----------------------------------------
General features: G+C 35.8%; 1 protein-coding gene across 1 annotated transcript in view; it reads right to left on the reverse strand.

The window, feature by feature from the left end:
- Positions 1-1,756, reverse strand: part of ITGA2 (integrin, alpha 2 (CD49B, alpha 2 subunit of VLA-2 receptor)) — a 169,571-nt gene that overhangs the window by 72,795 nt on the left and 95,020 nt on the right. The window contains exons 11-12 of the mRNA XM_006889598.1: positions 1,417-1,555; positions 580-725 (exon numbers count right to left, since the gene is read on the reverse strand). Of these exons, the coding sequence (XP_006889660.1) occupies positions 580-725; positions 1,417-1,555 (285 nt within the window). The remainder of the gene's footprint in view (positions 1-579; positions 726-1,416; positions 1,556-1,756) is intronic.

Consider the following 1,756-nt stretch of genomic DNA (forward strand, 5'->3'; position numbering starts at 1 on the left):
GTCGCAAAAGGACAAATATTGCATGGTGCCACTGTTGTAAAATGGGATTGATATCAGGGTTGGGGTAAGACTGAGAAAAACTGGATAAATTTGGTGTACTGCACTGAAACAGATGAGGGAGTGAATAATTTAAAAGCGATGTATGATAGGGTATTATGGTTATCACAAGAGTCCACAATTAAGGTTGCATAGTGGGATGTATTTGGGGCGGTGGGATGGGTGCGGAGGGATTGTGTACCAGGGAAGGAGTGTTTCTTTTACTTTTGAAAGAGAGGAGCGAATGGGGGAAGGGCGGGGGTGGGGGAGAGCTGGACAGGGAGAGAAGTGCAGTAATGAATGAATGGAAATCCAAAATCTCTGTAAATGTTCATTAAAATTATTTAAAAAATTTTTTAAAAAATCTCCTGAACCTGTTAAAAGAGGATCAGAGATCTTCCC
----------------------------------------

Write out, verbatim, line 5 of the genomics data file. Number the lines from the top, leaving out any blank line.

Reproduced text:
GTCGCAAAAGGACAAATATTGCATGGTGCCACTGTTGTAAAATGGGATTGATATCAGGGTTGGGGTAAGACTGAGAAAAACTGGATAAATTTGGTGTACTGCACTGAAACAGATGAGGGAGTGAATAATTTAAAAGCGATGTATGATAGGGTATTATGGTTATCACAAGAGTCCACAATTAAGGTTGCATAGTGGGATGTATTTGGGGCGGTGGGATGGGTGCGGAGGGATTGTGTACCAGGGAAGGAGTGTTTCTTTTACTTTTGAAAGAGAGGAGCGAATGGGGGAAGGGCGGGGGTGGGGGAGAGCTGGACAGGGAGAGAAGTGCAGTAATGAATGAATGGAAATCCAAAATCTCTGTAAATGTTCATTAAAATTATTTAAAAAATTTTTTAAAAAATCTCCTGAACCTGTTAAAAGAGGATCAGAGATCTTCCC